2.  Release your pain and grief before God

This is something we might find hard to do. Especially here in the western world Christianity has focused all its attention on voicing Thanksgiving and Praise to God – there are very few songs of actual lament and protest.

In Kazakhstan, where I was born and where I spent the first 11 years of my life, we sang many songs in our services that would deal with the difficulties of life, with suffering and affliction. We hardly have any songs in our hymnbook that do that kind of thing.

Christopher Wright says:
“It surely cannot be accidental that in the divinely inspired book of Psalms there are more psalms of lament and anguish than of joy and thanksgiving. These are the words that God has actually given us. God has allowed them a prominent place in his authorized songbook.” (The God… p. 52)

We are exhorted to pour out our hearts before God. Express our true feelings and release our emotions before God.

Psalm 62,8: “ Trust in him at all times, O people; pour out your hearts to him, for God is our refuge.”

When I think of that I have a picture in mind – a picture of a little toddler who is very upset with his daddy. Something happened that he really didn’t like, and he sits on the lap of his dad, and he cries his eyes out, he hammers with his little fists against the chest of his daddy and he screams: You are unfair, I hate you, that is so terrible… And his dad just holds him in his arms and he allows him to vent all his anger and rage until he is exhausted and falls asleep in the lap of his father.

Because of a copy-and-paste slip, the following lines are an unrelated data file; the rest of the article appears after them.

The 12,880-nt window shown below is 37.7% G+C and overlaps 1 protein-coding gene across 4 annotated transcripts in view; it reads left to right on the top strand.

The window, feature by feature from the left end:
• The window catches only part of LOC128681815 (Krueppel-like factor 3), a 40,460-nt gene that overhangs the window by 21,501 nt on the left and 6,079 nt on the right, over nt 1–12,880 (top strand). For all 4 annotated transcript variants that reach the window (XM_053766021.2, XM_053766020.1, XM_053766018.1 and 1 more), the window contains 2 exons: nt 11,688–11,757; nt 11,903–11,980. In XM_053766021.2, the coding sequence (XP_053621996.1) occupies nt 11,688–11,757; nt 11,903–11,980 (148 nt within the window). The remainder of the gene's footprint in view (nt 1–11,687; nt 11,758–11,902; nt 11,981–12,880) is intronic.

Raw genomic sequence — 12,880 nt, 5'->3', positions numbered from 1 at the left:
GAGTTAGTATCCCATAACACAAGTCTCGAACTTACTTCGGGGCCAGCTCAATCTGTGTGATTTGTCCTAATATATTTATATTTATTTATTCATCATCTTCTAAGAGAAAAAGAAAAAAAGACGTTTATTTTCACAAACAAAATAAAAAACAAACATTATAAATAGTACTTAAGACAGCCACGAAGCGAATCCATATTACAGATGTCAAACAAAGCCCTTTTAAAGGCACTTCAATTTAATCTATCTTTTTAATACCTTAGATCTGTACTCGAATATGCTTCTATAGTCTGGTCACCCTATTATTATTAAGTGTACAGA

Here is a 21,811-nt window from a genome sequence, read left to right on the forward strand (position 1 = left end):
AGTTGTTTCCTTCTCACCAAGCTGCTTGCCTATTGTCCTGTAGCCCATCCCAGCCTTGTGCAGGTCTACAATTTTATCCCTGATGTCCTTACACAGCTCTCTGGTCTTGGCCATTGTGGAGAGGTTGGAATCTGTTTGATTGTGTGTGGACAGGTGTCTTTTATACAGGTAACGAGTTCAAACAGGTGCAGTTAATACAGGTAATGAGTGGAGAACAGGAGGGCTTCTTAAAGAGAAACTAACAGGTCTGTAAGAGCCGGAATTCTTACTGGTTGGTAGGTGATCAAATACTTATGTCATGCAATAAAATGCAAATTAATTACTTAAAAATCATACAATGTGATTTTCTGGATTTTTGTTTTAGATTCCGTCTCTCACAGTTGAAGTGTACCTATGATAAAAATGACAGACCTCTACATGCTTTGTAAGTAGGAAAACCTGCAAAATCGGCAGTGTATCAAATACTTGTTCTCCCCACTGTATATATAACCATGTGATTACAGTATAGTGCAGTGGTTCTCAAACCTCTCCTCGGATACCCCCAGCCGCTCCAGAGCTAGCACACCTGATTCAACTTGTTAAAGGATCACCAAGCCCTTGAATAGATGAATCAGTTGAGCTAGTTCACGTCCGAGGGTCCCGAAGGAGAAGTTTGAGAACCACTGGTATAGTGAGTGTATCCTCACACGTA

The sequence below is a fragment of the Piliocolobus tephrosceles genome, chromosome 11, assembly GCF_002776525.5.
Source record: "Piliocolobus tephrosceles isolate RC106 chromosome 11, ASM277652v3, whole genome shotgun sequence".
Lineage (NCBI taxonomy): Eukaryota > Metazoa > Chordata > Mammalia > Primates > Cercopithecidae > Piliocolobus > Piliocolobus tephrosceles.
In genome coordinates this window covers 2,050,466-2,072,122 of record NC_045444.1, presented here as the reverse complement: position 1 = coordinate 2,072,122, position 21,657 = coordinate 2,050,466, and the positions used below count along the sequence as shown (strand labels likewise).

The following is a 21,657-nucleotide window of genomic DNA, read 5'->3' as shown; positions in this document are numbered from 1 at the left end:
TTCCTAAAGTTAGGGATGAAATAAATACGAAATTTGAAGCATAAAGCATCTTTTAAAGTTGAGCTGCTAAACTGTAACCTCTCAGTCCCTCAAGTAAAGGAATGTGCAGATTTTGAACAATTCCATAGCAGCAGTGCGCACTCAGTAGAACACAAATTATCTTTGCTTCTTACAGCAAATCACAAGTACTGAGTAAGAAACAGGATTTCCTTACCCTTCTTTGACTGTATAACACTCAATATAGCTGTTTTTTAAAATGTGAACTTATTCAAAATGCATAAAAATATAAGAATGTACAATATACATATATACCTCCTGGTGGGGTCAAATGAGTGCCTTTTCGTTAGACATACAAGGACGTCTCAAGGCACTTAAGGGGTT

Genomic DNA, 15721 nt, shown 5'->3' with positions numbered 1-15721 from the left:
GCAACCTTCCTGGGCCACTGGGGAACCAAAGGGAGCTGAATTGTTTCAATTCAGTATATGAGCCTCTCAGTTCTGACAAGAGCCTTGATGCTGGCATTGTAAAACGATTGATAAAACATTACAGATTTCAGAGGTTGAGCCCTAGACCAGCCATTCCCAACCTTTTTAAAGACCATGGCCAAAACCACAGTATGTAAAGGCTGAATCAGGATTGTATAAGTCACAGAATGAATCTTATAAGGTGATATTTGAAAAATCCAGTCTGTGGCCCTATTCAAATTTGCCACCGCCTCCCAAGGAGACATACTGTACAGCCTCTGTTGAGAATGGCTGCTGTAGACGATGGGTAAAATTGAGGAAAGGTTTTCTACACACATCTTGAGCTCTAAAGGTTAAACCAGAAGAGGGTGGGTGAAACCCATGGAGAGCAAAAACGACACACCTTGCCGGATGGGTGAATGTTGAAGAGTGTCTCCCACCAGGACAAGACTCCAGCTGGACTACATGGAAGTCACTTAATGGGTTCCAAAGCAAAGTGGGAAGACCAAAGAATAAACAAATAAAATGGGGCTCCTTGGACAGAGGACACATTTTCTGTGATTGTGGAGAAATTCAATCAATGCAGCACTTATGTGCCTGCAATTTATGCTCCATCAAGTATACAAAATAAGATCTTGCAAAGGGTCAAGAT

Christopher Wright again: “Our suffering friends in the bible didn’t choose that way (of softening and explaining the evil they experienced). They simply cry out in pain and protest against God – precisely because they know God. Their protest is born out of the jarring contrast between what they know and what they see. It is because they know God that they are so angry and upset. How can the God they know and love so much behave this way?” (p. 53)